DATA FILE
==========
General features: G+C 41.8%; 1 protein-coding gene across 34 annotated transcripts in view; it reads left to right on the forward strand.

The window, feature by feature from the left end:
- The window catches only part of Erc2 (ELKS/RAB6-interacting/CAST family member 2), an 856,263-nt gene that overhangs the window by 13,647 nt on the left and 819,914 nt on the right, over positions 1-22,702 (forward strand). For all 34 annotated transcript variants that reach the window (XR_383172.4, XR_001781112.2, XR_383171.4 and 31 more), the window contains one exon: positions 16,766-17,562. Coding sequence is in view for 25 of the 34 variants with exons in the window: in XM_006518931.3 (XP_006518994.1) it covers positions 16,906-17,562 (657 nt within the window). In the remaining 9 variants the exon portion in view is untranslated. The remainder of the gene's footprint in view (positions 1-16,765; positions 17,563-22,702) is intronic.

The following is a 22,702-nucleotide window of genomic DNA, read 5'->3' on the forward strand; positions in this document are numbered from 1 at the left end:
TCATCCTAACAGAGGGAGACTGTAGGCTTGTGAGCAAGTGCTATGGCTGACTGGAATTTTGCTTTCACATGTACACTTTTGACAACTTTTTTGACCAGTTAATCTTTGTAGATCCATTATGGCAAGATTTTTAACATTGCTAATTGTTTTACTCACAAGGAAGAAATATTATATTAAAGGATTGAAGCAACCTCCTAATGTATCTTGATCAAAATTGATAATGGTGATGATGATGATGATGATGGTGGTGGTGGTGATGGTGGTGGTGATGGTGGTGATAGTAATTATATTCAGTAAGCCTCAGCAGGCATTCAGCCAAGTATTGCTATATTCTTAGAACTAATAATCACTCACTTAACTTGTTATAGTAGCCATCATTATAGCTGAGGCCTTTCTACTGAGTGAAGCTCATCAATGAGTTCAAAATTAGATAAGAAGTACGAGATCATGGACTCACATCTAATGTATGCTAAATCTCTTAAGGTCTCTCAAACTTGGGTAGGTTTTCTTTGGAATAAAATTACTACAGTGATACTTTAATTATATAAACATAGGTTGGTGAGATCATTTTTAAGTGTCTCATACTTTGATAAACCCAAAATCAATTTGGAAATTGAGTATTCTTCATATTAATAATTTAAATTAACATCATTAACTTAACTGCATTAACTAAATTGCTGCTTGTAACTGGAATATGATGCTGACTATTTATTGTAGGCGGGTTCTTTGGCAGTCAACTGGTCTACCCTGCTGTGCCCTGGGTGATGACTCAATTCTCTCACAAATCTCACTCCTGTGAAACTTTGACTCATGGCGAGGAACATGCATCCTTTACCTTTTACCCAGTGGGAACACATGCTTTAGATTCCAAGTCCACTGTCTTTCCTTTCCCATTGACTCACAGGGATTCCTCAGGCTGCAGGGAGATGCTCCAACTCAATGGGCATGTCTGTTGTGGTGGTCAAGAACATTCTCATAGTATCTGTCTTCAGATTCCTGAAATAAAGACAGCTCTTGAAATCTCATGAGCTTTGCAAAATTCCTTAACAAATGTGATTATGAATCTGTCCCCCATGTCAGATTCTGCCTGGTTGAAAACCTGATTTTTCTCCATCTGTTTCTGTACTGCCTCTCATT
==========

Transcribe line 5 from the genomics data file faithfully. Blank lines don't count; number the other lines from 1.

TCATCCTAACAGAGGGAGACTGTAGGCTTGTGAGCAAGTGCTATGGCTGACTGGAATTTTGCTTTCACATGTACACTTTTGACAACTTTTTTGACCAGTTAATCTTTGTAGATCCATTATGGCAAGATTTTTAACATTGCTAATTGTTTTACTCACAAGGAAGAAATATTATATTAAAGGATTGAAGCAACCTCCTAATGTATCTTGATCAAAATTGATAATGGTGATGATGATGATGATGATGGTGGTGGTGGTGATGGTGGTGGTGATGGTGGTGATAGTAATTATATTCAGTAAGCCTCAGCAGGCATTCAGCCAAGTATTGCTATATTCTTAGAACTAATAATCACTCACTTAACTTGTTATAGTAGCCATCATTATAGCTGAGGCCTTTCTACTGAGTGAAGCTCATCAATGAGTTCAAAATTAGATAAGAAGTACGAGATCATGGACTCACATCTAATGTATGCTAAATCTCTTAAGGTCTCTCAAACTTGGGTAGGTTTTCTTTGGAATAAAATTACTACAGTGATACTTTAATTATATAAACATAGGTTGGTGAGATCATTTTTAAGTGTCTCATACTTTGATAAACCCAAAATCAATTTGGAAATTGAGTATTCTTCATATTAATAATTTAAATTAACATCATTAACTTAACTGCATTAACTAAATTGCTGCTTGTAACTGGAATATGATGCTGACTATTTATTGTAGGCGGGTTCTTTGGCAGTCAACTGGTCTACCCTGCTGTGCCCTGGGTGATGACTCAATTCTCTCACAAATCTCACTCCTGTGAAACTTTGACTCATGGCGAGGAACATGCATCCTTTACCTTTTACCCAGTGGGAACACATGCTTTAGATTCCAAGTCCACTGTCTTTCCTTTCCCATTGACTCACAGGGATTCCTCAGGCTGCAGGGAGATGCTCCAACTCAATGGGCATGTCTGTTGTGGTGGTCAAGAACATTCTCATAGTATCTGTCTTCAGATTCCTGAAATAAAGACAGCTCTTGAAATCTCATGAGCTTTGCAAAATTCCTTAACAAATGTGATTATGAATCTGTCCCCCATGTCAGATTCTGCCTGGTTGAAAACCTGATTTTTCTCCATCTGTTTCTGTACTGCCTCTCATT